St Louis protests continue over police officer's acquittal in fatal shooting - Macleans.ca
 

St Louis protests continue over police officer’s acquittal in fatal shooting

A judge acquitted Jason Stockley Friday of first-degree murder in the 2011 shooting death of Anthony Lamar Smith


 
A man yells at a law enforcement officer during a protest action following a not guilty verdict on September 15, 2017 in St. Louis, Missouri. Protests erupted today following the acquittal of former St. Louis police officer Jason Stockley, who was charged with first-degree murder last year in the shooting death of motorist Anthony Lamar Smith in 2011. (Photo by Michael B. Thomas/Getty Images)

A man yells at a law enforcement officer during a protest action following a not guilty verdict on September 15, 2017 in St. Louis, Missouri. Protests erupted today following the acquittal of former St. Louis police officer Jason Stockley, who was charged with first-degree murder last year in the shooting death of motorist Anthony Lamar Smith in 2011. (Photo by Michael B. Thomas/Getty Images)

ST. LOUIS — Noisy demonstrators marched through an upscale shopping mall Saturday to protest the acquittal of a white former St. Louis police officer in the fatal shooting of a black man, pickup up after a night of mostly peaceful demonstrations that escalated into scattered acts of vandalism and violence.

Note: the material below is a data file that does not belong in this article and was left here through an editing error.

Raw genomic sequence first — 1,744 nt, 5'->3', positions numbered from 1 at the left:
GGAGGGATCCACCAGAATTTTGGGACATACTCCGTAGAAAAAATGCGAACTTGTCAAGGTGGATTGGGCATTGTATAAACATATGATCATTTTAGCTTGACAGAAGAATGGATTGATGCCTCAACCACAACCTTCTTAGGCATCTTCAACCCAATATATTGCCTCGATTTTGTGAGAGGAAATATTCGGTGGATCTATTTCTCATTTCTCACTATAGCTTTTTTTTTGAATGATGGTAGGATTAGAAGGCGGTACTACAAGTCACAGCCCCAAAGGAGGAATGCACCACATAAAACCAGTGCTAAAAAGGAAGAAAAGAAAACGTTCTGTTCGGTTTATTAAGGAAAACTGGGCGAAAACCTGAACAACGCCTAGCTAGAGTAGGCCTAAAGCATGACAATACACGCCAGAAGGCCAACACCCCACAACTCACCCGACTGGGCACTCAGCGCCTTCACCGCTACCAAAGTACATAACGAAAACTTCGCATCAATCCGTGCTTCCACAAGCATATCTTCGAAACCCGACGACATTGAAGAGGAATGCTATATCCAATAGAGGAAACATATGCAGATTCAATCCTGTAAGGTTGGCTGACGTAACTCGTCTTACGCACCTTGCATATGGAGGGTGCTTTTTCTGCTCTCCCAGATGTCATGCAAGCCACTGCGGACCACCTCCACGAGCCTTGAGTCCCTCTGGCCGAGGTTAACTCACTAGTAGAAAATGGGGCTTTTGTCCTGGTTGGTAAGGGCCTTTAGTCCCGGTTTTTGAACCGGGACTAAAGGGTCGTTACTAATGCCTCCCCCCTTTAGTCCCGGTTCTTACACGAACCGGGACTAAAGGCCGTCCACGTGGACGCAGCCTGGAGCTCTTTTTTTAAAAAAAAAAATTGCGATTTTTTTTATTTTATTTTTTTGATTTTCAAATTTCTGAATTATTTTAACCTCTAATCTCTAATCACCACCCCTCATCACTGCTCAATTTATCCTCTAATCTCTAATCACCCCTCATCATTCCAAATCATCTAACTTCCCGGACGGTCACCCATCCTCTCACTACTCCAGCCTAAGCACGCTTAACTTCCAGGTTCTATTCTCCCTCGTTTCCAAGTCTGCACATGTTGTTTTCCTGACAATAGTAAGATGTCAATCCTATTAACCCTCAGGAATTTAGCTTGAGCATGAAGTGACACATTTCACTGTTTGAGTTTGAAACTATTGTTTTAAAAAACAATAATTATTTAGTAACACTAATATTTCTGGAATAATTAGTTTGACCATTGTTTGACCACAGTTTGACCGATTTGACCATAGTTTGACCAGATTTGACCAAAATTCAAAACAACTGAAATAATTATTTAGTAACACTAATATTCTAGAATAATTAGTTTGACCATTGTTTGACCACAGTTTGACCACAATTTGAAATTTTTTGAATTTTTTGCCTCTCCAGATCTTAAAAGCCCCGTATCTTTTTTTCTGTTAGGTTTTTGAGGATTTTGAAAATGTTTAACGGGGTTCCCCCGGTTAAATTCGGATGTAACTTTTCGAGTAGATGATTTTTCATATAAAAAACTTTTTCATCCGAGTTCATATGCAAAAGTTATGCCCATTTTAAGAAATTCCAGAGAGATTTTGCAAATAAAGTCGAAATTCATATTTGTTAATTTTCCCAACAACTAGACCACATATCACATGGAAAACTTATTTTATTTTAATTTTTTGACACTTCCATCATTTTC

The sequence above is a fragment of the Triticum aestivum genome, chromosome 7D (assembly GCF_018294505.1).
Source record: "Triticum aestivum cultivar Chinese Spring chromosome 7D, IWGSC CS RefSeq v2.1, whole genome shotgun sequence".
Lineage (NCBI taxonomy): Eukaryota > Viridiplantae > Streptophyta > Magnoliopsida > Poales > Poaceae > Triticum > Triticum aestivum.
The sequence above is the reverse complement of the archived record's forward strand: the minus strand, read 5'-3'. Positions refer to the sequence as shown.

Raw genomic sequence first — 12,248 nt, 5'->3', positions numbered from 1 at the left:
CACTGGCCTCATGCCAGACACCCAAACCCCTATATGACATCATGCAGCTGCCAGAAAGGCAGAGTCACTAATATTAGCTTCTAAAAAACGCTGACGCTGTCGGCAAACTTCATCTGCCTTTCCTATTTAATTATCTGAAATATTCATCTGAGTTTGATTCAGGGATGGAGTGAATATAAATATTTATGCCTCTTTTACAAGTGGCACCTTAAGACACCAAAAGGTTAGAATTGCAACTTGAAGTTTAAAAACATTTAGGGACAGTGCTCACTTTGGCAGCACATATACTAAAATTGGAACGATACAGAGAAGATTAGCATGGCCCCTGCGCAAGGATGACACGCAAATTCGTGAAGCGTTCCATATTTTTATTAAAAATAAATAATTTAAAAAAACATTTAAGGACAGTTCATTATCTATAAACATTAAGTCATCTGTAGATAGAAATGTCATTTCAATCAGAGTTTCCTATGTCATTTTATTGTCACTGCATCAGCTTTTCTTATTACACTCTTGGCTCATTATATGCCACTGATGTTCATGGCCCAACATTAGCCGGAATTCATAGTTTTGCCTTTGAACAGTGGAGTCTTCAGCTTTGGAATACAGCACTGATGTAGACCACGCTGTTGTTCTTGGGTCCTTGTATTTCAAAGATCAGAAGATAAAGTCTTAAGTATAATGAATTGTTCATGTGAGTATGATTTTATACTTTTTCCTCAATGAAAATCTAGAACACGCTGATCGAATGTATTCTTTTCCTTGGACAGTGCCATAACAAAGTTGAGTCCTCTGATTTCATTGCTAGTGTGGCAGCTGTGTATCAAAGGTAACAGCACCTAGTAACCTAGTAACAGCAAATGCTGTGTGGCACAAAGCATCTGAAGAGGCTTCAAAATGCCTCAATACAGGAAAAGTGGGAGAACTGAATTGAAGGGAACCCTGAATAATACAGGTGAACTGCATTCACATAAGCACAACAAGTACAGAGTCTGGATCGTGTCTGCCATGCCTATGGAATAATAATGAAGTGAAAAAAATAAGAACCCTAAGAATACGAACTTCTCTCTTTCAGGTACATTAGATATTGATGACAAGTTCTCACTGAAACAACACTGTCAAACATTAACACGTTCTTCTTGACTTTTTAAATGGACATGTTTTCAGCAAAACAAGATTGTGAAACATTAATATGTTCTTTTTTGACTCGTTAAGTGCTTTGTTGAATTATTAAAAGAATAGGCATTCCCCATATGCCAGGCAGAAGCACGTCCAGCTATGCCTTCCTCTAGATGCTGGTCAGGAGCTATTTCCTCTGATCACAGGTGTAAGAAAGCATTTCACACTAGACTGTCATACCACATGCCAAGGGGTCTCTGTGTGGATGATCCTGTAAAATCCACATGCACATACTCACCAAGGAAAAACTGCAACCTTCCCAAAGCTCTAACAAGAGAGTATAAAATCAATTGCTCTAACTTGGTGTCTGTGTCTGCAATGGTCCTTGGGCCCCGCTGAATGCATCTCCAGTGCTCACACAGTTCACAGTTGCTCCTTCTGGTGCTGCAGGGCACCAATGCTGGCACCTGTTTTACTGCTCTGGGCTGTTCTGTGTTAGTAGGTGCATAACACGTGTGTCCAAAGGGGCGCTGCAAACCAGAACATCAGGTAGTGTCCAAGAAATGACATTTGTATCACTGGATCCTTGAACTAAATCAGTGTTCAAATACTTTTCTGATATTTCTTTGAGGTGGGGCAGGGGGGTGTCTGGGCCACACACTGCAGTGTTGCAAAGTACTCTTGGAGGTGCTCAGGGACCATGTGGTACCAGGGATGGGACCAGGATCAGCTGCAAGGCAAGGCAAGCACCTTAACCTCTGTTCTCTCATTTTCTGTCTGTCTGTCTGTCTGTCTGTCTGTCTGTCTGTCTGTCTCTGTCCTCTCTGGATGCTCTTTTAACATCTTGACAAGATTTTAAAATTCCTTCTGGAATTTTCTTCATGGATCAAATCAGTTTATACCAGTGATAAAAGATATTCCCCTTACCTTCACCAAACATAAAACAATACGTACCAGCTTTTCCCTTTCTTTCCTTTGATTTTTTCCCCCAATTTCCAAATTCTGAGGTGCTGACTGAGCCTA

A few hundred people walked through West County Center in Des Peres loudly chanting slogans such as “black lives matter” and “it is our duty to fight for our freedom” to decry the judge’s verdict Friday clearing ex-St. Louis police officer Jason Stockley of first-degree murder in the 2011 shooting death of Anthony Lamar Smith.

Susanna Prins, 27, of University City, showed up at a meeting to plan the action carrying a sign stating, “White silence is violence.”

“I feel helpless and I feel just rage,” Prins said. “Not saying or doing anything makes you complicit in the brutalization of our friends and neighbours.”

Smith’s death is just one of several high-profile U.S. cases in recent years in which a white officer killed a black suspect, including the 2014 killing of Michael Brown in nearby Ferguson that sparked months of angry and sometimes violent protests.

Republican Gov. Eric Greitens was highly critical during his 2016 campaign of how former Democratic Gov. Jay Nixon managed the Ferguson protests, suggesting that with the right presence and leadership there could have been peace by the second night.

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In advance of the Stockley verdict, Greitens met with Smith’s fiancee, black state lawmakers, black St. Louis faith leaders and law enforcement in the hopes of projecting a shared message that peaceful protest would be tolerated but violence wouldn’t.

Before the verdict, Greitens put the National Guard on standby, and some troops were deployed Friday night to guard fire stations and other “critical infrastructure” that Greitens didn’t specify. He was in St. Louis Friday night and met with local law enforcement officials.

Police erected barricades around their own headquarters and the courthouse and dozens of officers in flak jackets and helmets who wielded batons and shields corralled demonstrators throughout the day and evening.